Note: If you wish to install a septic tank on your property, you must first ensure that the ground passes the percolation test.
Plan for Excavation
Excavation of the vast quantity of land required for a septic tank necessitates the use of heavy machinery. If you are presently residing on the property, be careful to account for landscaping fees to repair any damage that may have occurred during the excavation process. Plan the excavation for your new home at a period when it will have the least influence on the construction process if you are constructing a new home.
Typically, this occurs before to the paving of roads and walkways, but after the basic structure of the home has been constructed and erected. Adobe Licensed (Adobe Licensed)
The Cost of Installing a Septic Tank
There are a few installation charges and additional expenditures connected with constructing a new septic system, ranging from a percolation test to emptying the septic tank and everything in between.
A percolation test can range in price from $250 to $1,000, depending on the area of the property and the soil characteristics that are being tested. Ordinarily, specialists will only excavate a small number of holes in the intended leach field region; however, if a land study is required to identify where to excavate, the cost of your test may rise.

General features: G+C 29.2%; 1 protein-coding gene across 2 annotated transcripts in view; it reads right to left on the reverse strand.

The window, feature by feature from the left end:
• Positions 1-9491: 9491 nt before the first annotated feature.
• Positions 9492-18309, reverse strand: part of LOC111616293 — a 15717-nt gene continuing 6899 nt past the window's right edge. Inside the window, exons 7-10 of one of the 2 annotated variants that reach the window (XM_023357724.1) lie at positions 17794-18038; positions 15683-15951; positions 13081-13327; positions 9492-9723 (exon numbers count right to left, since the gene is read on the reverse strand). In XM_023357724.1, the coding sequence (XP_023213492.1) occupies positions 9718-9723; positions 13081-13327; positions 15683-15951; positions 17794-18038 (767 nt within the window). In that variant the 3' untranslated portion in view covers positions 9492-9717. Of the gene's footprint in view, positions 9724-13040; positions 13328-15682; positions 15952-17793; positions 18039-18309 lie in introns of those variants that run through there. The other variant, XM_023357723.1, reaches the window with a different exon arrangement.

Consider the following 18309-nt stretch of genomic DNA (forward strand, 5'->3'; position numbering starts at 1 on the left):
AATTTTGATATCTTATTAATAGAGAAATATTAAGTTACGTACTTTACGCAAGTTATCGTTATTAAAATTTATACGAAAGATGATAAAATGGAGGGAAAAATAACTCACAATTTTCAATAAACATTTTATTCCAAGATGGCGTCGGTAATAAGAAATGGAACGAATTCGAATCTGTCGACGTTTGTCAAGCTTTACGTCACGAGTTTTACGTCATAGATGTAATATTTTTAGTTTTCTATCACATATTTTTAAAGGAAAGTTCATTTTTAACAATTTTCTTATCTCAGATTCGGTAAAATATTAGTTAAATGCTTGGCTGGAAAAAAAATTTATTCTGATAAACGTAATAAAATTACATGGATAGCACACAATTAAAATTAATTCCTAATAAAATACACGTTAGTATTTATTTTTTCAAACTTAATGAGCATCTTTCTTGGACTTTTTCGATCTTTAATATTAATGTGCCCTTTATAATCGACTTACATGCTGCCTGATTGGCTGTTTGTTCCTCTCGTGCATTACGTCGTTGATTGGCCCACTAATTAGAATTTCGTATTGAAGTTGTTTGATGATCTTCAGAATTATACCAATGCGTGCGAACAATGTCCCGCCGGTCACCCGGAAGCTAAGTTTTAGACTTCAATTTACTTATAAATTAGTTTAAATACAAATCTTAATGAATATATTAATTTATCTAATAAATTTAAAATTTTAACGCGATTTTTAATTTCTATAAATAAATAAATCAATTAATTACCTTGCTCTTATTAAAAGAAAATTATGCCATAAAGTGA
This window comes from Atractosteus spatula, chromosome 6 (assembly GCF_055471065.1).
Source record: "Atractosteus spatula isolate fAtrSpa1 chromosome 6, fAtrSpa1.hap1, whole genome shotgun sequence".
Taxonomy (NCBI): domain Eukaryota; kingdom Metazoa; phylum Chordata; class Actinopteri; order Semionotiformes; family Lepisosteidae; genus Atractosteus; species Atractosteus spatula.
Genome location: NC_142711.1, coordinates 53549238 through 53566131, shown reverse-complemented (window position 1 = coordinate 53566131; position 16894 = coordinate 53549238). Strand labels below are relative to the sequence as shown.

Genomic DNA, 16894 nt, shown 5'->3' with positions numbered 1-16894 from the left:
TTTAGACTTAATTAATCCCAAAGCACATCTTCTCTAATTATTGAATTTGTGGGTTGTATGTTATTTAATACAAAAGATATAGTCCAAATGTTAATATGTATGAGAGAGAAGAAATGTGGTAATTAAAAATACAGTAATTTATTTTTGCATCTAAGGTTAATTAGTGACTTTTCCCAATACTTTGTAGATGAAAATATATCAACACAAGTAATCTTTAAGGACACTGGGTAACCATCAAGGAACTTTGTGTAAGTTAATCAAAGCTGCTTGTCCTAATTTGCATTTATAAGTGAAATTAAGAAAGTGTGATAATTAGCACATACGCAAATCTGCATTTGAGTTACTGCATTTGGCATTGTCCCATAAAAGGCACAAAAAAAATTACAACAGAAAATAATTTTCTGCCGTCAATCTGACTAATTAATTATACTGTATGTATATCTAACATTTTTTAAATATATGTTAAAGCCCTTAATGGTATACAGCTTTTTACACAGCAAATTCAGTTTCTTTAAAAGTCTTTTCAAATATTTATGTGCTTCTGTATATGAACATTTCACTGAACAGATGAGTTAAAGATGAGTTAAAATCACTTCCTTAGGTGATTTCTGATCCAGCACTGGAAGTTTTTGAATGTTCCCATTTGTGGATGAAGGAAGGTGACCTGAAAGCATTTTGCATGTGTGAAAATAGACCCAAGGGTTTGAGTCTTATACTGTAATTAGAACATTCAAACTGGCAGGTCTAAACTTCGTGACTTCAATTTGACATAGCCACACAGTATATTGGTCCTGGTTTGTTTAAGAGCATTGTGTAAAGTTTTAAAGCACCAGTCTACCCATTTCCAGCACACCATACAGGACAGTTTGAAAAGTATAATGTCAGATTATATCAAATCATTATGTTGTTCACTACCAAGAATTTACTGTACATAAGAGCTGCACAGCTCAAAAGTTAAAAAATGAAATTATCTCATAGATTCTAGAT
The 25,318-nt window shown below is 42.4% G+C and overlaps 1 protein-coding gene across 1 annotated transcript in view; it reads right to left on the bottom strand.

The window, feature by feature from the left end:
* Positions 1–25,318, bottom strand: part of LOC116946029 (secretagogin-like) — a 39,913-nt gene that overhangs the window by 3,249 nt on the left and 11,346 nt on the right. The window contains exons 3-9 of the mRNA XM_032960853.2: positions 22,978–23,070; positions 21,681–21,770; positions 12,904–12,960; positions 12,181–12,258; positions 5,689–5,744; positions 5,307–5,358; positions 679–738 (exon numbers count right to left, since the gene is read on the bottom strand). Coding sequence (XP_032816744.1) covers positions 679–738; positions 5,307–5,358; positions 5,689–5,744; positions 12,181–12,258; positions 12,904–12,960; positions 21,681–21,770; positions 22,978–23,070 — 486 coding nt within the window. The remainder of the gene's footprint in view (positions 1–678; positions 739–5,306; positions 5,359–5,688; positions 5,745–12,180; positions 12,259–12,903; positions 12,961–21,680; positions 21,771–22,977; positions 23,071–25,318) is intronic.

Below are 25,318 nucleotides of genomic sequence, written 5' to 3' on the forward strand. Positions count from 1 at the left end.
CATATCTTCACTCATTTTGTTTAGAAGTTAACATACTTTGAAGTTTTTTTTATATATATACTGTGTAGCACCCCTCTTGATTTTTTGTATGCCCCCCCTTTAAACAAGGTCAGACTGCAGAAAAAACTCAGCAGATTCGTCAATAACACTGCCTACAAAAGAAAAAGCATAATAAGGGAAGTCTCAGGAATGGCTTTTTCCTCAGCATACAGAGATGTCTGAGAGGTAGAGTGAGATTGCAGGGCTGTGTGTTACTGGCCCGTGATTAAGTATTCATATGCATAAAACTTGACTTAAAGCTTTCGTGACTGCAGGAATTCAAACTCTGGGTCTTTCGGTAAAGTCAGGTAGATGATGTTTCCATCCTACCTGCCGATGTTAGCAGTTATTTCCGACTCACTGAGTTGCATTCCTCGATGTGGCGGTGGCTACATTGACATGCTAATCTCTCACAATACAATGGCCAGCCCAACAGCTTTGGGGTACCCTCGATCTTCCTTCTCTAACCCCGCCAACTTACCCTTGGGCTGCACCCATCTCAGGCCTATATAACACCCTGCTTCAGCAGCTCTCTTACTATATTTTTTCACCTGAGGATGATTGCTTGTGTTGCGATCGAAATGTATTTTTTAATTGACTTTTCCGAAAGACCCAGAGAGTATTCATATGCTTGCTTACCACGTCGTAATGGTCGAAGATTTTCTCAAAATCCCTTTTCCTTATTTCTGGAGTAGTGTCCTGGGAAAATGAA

Building Permit Application
A percolation test can range in price from $250 to $1,000, depending on the area of the property and the soil conditions. Professionals often only drill a few holes in the suggested leach field region; however, if a land study is required to identify where to excavate, the cost of your test may rise.
Excavation and Installation
When you have passed a percolation test and obtained a building permit, your septic tank is ready to be professionally placed. The cost of a new septic system is determined by the size of your home, the kind of system you choose, and the material used in your septic tank. The following is a list of the many treatment methods and storage tanks that are now available, as well as the normal pricing associated with each.